filled with the silent letters of every angelic word?

If an angel delivered the mail, would he arrive
in a blinding rush of wings or would he just assume
the appearance of the regular mailman and
whistle up the driveway reading the postcards?

No, the medieval theologians control the court.
The only question you ever hear is about
the little dance floor on the head of a pin
where halos are meant to converge and drift invisibly.

It is designed to make us think in millions,
billions, to make us run out of numbers and collapse
into infinity, but perhaps the answer is simply one:
one female angel dancing alone in her stocking feet,
a small jazz combo working in the background.

She sways like a branch in the wind, her beautiful
eyes closed, and the tall thin bassist leans over
to glance at his watch because she has been dancing
forever, and now it is very late, even for musicians.

—Billy Collins

I love Collins’ luminous, whimsical poetry (witness my stack of his books, above). My favorite part of this poem is the image of that one lone, willowy angel, dancing alone in her stocking feet as the indigo night sky stretches overhead and the bassist checks his watch.

April is National Poetry Month, and I have been sharing poetry here on Fridays – I hope you’ve enjoyed it.

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harvard yard autumn light leaves

Villanelle for an Anniversary

A spirit moved. John Harvard walked the Yard,
The atom lay unsplit, the west unwon,
The books stood open and the gates unbarred.

The maps dreamt on like moondust. Nothing stirred.
The future was a verb in hibernation.
A spirit moved, John Harvard walked the yard.

Before the classic style, before the clapboard,
All through the small hours of an origin,
The books stood open and the gate unbarred.

Night passage of a migratory bird.
Wingflap. Gownflap. Like a homing pigeon
A spirit moved, John Harvard walked the yard.

Was that his soul (look) sped to its reward
By grace or works? A shooting star? An omen?
The books stood open and the gate unbarred.

Begin again where frosts and tests were hard.
Find yourself or founder. Here, imagine
A spirit moves, John Harvard walks the yard,
The books stand open and the gates unbarred.

—Seamus Heaney

I’ve loved Seamus Heaney’s work since my undergrad days, when I discovered him in an Irish literature course. My favorite poems of his include “Song” and “Postscript,” which I’ve shared here before.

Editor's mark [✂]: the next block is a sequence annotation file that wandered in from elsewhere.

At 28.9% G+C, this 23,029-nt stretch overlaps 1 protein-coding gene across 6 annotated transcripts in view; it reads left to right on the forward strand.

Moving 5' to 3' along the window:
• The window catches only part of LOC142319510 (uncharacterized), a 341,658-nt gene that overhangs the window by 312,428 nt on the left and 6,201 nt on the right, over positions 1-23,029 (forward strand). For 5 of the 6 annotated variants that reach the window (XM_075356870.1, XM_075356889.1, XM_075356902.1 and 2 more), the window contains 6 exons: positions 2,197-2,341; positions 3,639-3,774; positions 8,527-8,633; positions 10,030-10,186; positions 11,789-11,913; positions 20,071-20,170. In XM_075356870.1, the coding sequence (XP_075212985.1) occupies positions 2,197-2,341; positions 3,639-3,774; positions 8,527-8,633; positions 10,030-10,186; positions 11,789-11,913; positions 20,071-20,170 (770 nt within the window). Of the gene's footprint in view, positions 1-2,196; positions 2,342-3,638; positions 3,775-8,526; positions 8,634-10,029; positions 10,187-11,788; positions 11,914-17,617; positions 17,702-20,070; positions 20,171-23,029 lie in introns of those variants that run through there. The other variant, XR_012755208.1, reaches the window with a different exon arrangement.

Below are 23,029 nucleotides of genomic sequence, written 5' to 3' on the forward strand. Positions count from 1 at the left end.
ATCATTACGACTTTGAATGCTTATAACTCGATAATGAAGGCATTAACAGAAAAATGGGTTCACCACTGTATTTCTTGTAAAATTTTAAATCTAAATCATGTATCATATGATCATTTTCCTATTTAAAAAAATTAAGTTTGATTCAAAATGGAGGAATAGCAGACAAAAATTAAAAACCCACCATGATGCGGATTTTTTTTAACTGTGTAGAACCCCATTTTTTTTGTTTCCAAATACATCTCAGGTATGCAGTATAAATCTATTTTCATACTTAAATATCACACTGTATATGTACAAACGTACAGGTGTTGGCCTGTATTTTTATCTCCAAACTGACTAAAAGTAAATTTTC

I did not know, when I came to work at Harvard, that Heaney also had a strong connection to this place. But he spent considerable time here, and he composed the poem above for the university’s 350th anniversary, in 1986.

After Heaney’s death in August 2013, a colleague clipped “Postscript” for me from his copy of the Financial Times. I still have it pinned on my bulletin board at work. A few weeks later, I heard President Faust quote the villanelle above at Memorial Church, during Morning Prayers. This spring, I heard her (again at Morning Prayers) quote from Heaney’s poem “The Cure at Troy.” (Clearly she’s a fellow fan.)

I love Heaney’s villanelle for its quiet, spare imagery; for the sense it evokes of Harvard’s history; for its bell-like rhythm, as clear as an autumn night in Cambridge. Most of all, I love the repeated line that captures what a university should be: a place where “the books stand open and the gates unbarred.”

April is National Poetry Month, and I am sharing poetry here on Fridays this month.

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robin redbreast bird spring

Hope is the thing with feathers –
That perches in the soul –
And sings the tune without the words –
And never stops – at all –

And sweetest – in the Gale – is heard –
And sore must be the storm –
That could abash the little Bird
That kept so many warm –

I’ve heard it in the chillest land –
And on the strangest Sea –
Yet – never – in Extremity,
It asked a crumb – of me.

–Emily Dickinson

I have adored Miss Emily for a long time, but I love this poem more every year.

April is National Poetry Month, and I will be sharing more poetry here on Fridays this month.